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Mark Gerard Brogan

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Breadwinner under Pressure
Breadwinner under Pressure
their art could be as beautiful, scary and stupid as life itself. If Cézanne is the father of the former methodology, Van Gogh must be father of the latter. His goal is to express the overwhelming sensuality of the world, and he does this in a rather literal, unrefined way through the use of impasto paintwork. Think of Sunflowers where the two dimensional representation grows outward towards the viewer in great swirls of sculpted yellow paint. This link between the sensuous oily pigment and the material presence of the objects to be expressed is brilliantly captured in Robert Altman’s film Vincent and Theo when Van Gogh, unable to decide which colour paints to buy, scoops some of each into his mouth, contemplating their taste.
Gloss Castration
Gloss Castration
The Artist’s Fingers

Art. The zenith of humankind: noble, exalted and spiritual; in a word, sublime. In chemistry, sublimation describes the transformation from a solid to a gaseous state without an intervening liquid stage. So it is with great art: the transubstantiation from base matter – pigment, clay, wood etc – into the priceless object of inexplicable spiritual beauty


Reclining Nude
Reclining Nude
From 1995
From 1995
and truth. Sublimation is also a psychoanalytic term, of course, relating to the impetus for intellectual and sensuous creativity – the diversion of the sexual drive into cultural pursuits, according to Freud. Civilization in action. In Mark Brogan’s paint-sculptures the dumb re-materialization of the spiritual art object reveals in an idiotically obvious way the de-sublimation of artistic high purpose to the gurgling pleasures and anxieties of infantile sexuality.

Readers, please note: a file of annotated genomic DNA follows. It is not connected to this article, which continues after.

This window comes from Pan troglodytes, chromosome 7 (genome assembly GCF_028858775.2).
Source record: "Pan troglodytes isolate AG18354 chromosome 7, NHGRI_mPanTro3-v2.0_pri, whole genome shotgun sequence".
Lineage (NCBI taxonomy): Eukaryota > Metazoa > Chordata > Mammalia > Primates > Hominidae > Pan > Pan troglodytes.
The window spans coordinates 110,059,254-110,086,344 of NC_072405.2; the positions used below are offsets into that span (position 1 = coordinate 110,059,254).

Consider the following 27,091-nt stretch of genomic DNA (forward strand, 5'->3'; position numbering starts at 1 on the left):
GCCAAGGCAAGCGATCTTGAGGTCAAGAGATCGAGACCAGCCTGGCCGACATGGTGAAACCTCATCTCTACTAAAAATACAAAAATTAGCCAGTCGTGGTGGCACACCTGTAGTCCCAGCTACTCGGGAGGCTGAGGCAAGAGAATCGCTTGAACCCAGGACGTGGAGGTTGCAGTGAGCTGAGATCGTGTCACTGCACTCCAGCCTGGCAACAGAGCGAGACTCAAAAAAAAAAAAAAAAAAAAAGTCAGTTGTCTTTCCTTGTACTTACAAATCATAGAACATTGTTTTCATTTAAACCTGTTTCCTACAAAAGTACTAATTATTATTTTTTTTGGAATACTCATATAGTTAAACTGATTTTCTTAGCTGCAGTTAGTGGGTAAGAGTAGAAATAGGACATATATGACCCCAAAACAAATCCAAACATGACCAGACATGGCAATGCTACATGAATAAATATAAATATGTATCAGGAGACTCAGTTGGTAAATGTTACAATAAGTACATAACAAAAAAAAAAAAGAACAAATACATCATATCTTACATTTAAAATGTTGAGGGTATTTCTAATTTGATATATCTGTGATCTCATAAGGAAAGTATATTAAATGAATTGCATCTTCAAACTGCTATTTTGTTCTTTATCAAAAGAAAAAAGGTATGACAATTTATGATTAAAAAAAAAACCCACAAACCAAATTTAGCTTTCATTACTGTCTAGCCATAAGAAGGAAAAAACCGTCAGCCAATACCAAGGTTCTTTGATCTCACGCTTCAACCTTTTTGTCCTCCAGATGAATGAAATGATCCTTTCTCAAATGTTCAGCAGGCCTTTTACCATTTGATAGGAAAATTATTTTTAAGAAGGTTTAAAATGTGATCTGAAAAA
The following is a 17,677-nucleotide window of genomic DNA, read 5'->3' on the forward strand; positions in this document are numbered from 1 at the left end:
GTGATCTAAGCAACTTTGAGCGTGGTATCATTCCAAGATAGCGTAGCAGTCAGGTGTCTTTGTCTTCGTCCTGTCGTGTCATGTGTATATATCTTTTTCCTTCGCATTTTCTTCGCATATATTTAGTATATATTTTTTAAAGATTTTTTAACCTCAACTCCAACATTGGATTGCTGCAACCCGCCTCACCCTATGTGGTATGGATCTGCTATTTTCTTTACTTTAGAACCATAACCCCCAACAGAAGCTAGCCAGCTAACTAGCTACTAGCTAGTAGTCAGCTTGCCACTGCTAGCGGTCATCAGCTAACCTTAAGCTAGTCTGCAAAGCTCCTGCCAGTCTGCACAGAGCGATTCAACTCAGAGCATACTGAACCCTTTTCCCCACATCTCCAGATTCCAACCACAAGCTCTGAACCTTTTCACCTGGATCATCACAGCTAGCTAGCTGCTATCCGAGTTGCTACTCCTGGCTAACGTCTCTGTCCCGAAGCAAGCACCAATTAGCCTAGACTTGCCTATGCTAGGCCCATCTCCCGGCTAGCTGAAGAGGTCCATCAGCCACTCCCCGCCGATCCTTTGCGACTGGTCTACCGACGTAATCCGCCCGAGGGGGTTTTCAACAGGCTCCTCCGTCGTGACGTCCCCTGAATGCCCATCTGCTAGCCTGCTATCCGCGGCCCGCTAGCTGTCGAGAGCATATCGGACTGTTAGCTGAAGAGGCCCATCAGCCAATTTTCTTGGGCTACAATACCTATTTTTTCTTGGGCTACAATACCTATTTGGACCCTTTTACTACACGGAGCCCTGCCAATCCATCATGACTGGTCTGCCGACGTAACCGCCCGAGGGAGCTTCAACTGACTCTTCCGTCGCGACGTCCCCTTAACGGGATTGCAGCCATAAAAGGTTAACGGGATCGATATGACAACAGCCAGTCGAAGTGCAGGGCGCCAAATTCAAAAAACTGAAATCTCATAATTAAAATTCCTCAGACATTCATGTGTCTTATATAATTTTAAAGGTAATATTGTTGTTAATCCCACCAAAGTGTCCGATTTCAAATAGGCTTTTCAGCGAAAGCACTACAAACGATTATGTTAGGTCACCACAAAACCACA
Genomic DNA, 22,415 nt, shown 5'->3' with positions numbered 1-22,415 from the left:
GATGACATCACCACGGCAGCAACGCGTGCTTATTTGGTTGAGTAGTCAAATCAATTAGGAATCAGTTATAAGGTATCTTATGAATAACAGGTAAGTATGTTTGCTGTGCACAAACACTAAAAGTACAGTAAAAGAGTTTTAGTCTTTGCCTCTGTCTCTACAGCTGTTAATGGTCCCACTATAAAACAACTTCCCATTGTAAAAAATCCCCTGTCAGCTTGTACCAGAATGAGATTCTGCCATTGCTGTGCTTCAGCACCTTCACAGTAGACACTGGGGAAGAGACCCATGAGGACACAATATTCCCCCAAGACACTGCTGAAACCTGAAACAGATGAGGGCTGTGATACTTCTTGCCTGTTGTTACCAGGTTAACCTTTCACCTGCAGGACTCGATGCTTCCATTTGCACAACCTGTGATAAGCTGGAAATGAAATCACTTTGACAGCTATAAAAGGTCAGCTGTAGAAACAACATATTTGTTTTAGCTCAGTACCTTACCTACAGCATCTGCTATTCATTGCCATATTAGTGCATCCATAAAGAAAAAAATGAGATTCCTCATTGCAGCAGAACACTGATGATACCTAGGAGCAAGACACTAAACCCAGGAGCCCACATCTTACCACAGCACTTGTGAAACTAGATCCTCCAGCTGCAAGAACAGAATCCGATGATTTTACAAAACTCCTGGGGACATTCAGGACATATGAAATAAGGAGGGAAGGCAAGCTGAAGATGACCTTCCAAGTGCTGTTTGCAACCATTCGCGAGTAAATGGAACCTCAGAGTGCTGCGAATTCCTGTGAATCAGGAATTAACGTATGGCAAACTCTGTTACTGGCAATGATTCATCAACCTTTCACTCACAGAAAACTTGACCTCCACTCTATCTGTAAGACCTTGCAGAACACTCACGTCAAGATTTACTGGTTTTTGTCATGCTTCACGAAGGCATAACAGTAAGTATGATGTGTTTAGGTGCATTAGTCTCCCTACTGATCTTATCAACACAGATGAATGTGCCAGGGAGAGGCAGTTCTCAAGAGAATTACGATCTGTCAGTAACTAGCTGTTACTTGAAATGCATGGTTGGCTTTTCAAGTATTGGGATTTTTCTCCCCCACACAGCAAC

‘I am for the art out of a doggy’s mouth, falling five stories from the roof.
I am for the art that a kid licks, after peeling away the wrapper’
Claes Oldenburg I am for an Art

Brogan’s most striking method to date has involved the use of gloss paint, laid out to dry in large rectangles and then rolled up like tight pancakes, which are then hung, tied in knots or otherwise manipulated – a kind of painting in the third dimension. His work therefore relates to two opposed notions of artistic development in modernism, roughly speaking a classical and romantic sensibility. If the familiar narrative of modernism has been the disappearance of representation itself through an increasing abstraction and reduction to the limitations of the material form of the canvas, until the very distinction between painting and sculpture breaks down, an alternative lineage would include artists like Guston and Oldenburg who rejected the insularity of formalist development (for Greenberg the protection of
representation itself through an increasing abstraction and reduction to the limitations of the material form of the canvas, until the very distinction between painting and sculpture breaks down, an alternative lineage would include artists like Guston and Oldenburg who rejected the insularity of formalist development (for Greenberg the protection of high culture from mass produced kitsch) in order that their art could be as beautiful, scary and stupid as life itself. If Cézanne is the father of the former methodology, Van Gogh must be father of the latter. His goal is to express the overwhelming sensuality of the world, and he does this in a rather literal, unrefined way through the use of impasto paintwork. Think of Sunflowers where the two dimensional representation grows outward towards the viewer in great swirls of sculpted yellow paint. This link between the sensuous oily pigment and the material presence of the objects to be expressed is brilliantly captured in Robert Altman’s film Vincent and Theo when Van Gogh, unable to decide which colour paints to buy, scoops some of each into his mouth, contemplating their taste.
Reclining Nude II
Reclining Nude II
There is something undeniably tasty in Mark Brogan’s paint-skin sculptures too – like chocolate sauce, bubble gum or coloured liquorice. It brings to mind Oldenburg’s vinyl lollipop and hotdog, but also his limp furniture. Oldenburg shares Van Gogh’s exuberance and anxiety, but now in relation to a world of mass-produced pop consumables. One aspect of this is the creation of a shiny new universe of materials and colours spewed forth by petro-chemical technology: domestic objects, toys and sexy new clothing. The sensuality of oil


Europe



Web Links
www.markgerardbrogan.com
www.dailymotion.com/MarkBrogan#videoId=xe63sk
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